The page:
Aeneid Justification for Imperial Rule
Uploaded by knoxville on Dec 28, 2004
Question: Analyze the prophecy from Hades of Roman virtues-to-be near the end of Aeneas' trip to the Underworld; relate these prophesied virtues both to Virgil's project in writing the Aeneid as a support to imperial government and also to what you may know about the values emphasized in traditional elite Roman culture, and why these were important to the Augustan empire. If you want, and have space, top it off with informed speculation about how important these virtues are to American government in the 21st century.
At the time of the writing of the Aeneid Augustus had come to power after defeating Anthony and Cleopatra of Egypt and had declared himself emperor of Rome. After a long tradition of constitutional republicanism Rome was now being controlled by one man. Many Roman’s, especially in the upper ranks of society, didn’t approve of this form of government and Augustus must have been very aware of his fathers murder at the hands of some former friends and senators. The idea of fate was very important to the Romans. Many even considered it divine. In book six of the Aeneid Aeneas learns from his father in the underworld about the glorious future of Rome. The future that is described was the current political reality in Rome. This made the work have the effect of giving legitimacy to Augustus’s rule by making the argument that his ascendancy to power was preordained.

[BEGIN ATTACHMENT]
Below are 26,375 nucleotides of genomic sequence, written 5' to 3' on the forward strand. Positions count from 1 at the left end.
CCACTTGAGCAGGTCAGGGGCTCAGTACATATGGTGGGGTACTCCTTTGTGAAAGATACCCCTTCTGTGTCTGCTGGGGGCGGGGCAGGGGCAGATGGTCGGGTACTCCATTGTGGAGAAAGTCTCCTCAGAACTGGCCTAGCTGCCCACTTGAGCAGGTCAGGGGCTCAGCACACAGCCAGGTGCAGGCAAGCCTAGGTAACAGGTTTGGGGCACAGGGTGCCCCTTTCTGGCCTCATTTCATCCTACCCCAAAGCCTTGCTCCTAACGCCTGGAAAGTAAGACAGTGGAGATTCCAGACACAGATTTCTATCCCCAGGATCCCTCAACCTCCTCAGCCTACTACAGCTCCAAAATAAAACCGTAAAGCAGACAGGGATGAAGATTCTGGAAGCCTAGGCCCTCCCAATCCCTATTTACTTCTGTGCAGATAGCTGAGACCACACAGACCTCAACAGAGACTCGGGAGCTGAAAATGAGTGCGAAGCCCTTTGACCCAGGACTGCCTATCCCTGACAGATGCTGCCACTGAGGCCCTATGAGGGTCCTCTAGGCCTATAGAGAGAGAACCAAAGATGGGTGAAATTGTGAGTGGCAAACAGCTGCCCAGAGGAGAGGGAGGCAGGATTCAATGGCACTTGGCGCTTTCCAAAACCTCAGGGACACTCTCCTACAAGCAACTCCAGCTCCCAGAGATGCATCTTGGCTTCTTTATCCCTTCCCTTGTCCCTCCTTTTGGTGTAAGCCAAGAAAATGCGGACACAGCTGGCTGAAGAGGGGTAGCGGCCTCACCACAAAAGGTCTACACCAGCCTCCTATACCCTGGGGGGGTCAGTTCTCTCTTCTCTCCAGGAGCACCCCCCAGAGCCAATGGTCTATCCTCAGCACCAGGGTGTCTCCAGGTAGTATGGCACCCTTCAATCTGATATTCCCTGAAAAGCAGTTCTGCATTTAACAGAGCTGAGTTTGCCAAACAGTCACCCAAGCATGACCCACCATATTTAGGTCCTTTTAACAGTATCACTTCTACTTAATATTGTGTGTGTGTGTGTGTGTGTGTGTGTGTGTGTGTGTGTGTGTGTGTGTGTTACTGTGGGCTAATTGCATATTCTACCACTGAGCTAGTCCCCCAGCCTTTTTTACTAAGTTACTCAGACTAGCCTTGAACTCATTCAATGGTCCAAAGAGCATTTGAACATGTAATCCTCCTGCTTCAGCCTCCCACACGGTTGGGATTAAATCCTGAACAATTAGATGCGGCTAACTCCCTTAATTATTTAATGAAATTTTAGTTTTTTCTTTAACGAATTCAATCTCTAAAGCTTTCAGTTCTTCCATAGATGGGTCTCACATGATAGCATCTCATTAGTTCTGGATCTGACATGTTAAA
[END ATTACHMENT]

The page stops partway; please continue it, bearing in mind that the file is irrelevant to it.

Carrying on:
Through the character of Aeneas Aristotle attempts to support the traditional Roman values of duty, order, and control. Political positions in Rome where unpaid and it was looked upon as the duty of wealthy Roman’s to hold these positions. While it was true many misused their power to extort money through extra taxation the idealized Roman gentry was one who was a disinterested politician providing a service to his government. When Rome conquered an area they provided security and roads in return for taxes. In this way they provided safety and a sense of order to the residents of that territory. The Aeneid had the effect of reminding Romans of their history of pursuing these ideals.
The idea of sacrifice for one’s country is also central to the book. A common question in philosophy at this time was the question of the one and the many, essentially a debate on individual and community rights. Aeneas sacrifices his personal happiness by ending his relationship with Dido and sailing...